Russia’s weapons supplies to Syria are fully in compliance with the law and do not give the government troops any advantage over the rebels, Foreign Minister Sergey Lavrov said commenting on the hype in Western media. “I don’t understand why mass media are trying to make a sensation out of the fact. We do not conceal it that we supply weapons to Syria according to signed contracts, violating neither any international agreements, nor our own weapon export control legislation, one of the strictest in the world,” Lavrov said at a press conference on Friday. He stressed all of the weapons supplied are in fact air defense systems, and thus cannot impact the existing power balance between the Assad forces and the rebels. Lavrov’s remark comes in response to the recent uproar in the media, concerning Russia’s allegedly sending Yakhont anti-ship cruise missiles to Syria and earlier reports on supplies of S-300 anti-missile systems, which are capable of intercepting ballistic targets. Later in the day US State Department spokesperson Jennifer Psaki also stated that Washington has no information regarding the reported supplies of anti-ship cruise missiles.Russia has underlined on numerous occasions any supplies to Syria are according to old contracts, many of which are Soviet-era, the supplied weapons are missile-defense ones and after completing these contracts no new deals are planned.The Russian FM commented on Russia’s weapons supplies at a press-conference following his talks with the UN chief. The Syrian crisis dominated the agenda of the meeting, which is part of a recent flurry of diplomatic efforts to end the violence in the country, preceded by Vladimir Putin holding similar talks with worlds’ top officials, including the US secretary of state and the British and Israeli leaders. Eventually, a joint initiative was authored by Moscow and Washington to hold peace conference on Syria, planned for June. Before the conference happens though, both the US and Russia have several stumbling blocks to overcome, such as divisions inside the Syrian opposition, making it unclear who exactly can represent it at the conference, and harsh preconditions set by the rebels. “ In contrast to the Syrian government, which has responded quite positively to the Russian-American initiative, the opposition's answer was quite vague. They said that they welcome any initiatives that will help to stop the violence, but before that Assad must go - reiterating their stance, which has been the cause of the deadlock for many months, ” said Lavrov on Thursday in an interview to Al Mayadeen. As for the US it is expected to object to Iran’s participation, on which Moscow insists.Another thing is that when Western leaders are talking to Russia they seem to be on the same page with Moscow’s position, agreeing on the need for negotiating peace, but as soon as they leave, they are once again calling for Assad to step down and promise increasing support to the rebels. The UK and France have become increasingly vocal in their calls to supply the insurgent groups with arms. British and French efforts at lifting the EU embargo on Syria are however strongly opposed by Austria, showing a divide on the issue in Europe. Meanwhile, the situation in Syria aggravates with more reports of atrocities on both sides of the conflict. Human Rights Watch has issued a report providing evidence of torture used in a government prison in the city of Raqqa, in eastern Syria. Human rights activists were allowed by opposition forces who gained control of the city to examine the facility. A shocking video from the same city, released this week shows three men from the government troops being publicly executed by rebels in the city square. The killings have been confirmed by the Syrian Observatory for Human Rights. And the episode added up to a series of reports on atrocities performed by the rebels, which emerged this week. Earlier, another YouTube video was posted showing fighters of the Al Qaeda-linked Al-Nusra Front in Syria executing 11 government soldiers. Still earlier this week another shocking video was released featuring a Syrian rebel eating a lung of a slain government soldier in what the insurgent described as an act of revenge. Growing evidence of atrocities committed by rebel groups, however did not prevent the UN from voting for a resolution condemning Assad and praising the opposition. Russia voted against the document, describing it as one-sided. Russia still urges all of the sides to resolve the crisis by negotiations, something Lavrov reiterated on Friday, saying a peace conference should be held “the sooner the better.” He was echoed by Ban Ki-moon’s call to “not lose the momentum.”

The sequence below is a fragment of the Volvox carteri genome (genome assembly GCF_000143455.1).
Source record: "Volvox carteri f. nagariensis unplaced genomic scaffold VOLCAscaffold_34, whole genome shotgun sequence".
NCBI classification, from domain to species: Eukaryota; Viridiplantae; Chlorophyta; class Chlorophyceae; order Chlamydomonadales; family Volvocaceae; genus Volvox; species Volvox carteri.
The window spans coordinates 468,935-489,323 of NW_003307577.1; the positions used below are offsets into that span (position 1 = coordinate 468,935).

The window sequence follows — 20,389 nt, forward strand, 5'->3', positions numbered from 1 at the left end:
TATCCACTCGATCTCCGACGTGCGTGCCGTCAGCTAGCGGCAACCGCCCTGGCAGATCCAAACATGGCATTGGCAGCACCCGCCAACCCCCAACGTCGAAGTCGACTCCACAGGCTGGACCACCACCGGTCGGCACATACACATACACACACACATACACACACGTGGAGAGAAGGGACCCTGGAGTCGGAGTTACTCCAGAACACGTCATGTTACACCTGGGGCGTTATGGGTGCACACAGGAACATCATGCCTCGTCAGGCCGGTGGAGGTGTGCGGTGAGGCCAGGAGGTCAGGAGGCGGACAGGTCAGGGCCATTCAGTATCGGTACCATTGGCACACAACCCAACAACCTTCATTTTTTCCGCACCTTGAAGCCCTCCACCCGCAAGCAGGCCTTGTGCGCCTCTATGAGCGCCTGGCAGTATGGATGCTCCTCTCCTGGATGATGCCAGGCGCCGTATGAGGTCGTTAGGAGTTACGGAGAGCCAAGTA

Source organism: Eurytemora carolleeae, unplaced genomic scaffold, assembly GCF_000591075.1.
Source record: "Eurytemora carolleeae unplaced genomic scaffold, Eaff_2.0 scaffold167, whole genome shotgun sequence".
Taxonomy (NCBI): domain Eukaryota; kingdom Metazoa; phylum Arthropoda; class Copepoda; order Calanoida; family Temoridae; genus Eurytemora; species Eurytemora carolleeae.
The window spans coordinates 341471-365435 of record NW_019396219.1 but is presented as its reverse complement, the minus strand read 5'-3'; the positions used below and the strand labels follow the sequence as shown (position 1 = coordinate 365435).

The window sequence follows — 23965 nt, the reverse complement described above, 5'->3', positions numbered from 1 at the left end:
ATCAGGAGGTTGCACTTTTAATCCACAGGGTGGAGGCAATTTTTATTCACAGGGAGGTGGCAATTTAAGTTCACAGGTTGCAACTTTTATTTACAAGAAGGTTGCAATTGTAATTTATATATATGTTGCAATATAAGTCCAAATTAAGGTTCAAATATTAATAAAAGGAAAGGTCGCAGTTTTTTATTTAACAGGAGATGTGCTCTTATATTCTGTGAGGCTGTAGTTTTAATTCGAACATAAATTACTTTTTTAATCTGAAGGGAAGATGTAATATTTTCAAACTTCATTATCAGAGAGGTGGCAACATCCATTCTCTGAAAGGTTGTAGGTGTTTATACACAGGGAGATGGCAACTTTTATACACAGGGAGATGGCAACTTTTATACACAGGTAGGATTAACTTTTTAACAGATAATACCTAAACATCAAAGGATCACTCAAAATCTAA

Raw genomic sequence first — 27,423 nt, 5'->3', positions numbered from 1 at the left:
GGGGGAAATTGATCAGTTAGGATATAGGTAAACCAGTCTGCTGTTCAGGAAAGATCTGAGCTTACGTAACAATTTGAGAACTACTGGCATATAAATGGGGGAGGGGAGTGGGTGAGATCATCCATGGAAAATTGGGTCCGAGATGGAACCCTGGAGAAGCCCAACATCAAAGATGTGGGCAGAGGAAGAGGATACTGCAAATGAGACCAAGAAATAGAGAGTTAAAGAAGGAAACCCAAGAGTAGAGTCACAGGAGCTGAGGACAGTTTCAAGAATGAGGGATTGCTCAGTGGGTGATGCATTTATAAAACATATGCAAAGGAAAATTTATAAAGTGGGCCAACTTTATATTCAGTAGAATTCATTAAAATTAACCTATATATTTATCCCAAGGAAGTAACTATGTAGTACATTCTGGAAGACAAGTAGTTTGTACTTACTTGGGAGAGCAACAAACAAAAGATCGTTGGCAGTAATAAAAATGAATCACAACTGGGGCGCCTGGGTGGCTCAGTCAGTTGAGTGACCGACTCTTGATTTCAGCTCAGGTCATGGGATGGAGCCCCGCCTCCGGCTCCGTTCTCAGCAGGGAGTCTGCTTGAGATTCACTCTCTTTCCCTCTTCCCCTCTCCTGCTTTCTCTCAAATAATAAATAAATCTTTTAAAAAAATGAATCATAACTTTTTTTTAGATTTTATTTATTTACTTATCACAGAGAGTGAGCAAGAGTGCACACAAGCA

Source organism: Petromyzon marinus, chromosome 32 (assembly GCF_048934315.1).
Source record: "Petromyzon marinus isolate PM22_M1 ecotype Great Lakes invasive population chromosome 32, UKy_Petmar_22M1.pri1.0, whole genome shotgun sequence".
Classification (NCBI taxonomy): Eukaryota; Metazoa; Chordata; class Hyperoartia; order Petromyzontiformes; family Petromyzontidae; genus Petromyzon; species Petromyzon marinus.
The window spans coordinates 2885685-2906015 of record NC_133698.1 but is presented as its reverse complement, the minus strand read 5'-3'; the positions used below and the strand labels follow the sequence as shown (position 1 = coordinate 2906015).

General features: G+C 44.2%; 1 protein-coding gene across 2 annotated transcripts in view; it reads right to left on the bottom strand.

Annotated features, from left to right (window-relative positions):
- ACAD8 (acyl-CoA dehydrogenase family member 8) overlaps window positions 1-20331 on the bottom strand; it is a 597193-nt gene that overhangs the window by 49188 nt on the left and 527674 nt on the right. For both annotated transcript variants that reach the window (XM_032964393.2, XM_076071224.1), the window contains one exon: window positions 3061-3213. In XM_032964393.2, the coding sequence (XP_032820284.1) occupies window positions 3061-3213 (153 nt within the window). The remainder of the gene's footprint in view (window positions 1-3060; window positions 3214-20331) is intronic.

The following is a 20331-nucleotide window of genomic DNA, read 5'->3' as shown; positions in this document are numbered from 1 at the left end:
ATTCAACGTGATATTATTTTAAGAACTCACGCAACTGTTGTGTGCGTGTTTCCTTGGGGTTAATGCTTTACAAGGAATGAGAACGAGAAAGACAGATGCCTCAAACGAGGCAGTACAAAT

http://www.ibtimes.co.uk/A man identified on Twitter as Abul Ala and claiming to be a Salafist-Wahhabist cleric, has decreed women should not turn on air conditioners or coolers at home, in the absence of their husbands. According to the Iran-based Al-Alam news network the cleric is alleged to have decreed: "turning on the cooler ventilator is prohibited for women in the absence of their husbands" because "the woman's act is very dangerous, and may bring about immorality in the society. When she turns the cooler on, someone may notice her presence home, and this might bring about immorality". The news report also stated Salafist-Wahhabist clerics "have a distorted reading of Islam" and their decrees are "incompatible with common sense". Salafist and Wahhabist ideologies are considered to be ultra-conservative branches among Sunni Muslims and such kinds of bizarre decrees and Fatwas (a ruling on a point of Islamic law) coming from clerics belonging to these sects are not uncommon.In April, a Salafist cleric called Sheikh Yasir al-Ajlawni posted a YouTube video claiming the rape of non-Sunni and non-Muslim women was acceptable by the Koran's standards. He was referring to rebel fighters in the ongoing Syrian conflict. He claimed: "legitimate fatwa for Muslims waging war against Mr. Assad and trying to put in place a Sharia government to capture and have sex with Alawites and other non-Sunni, non-Muslim women"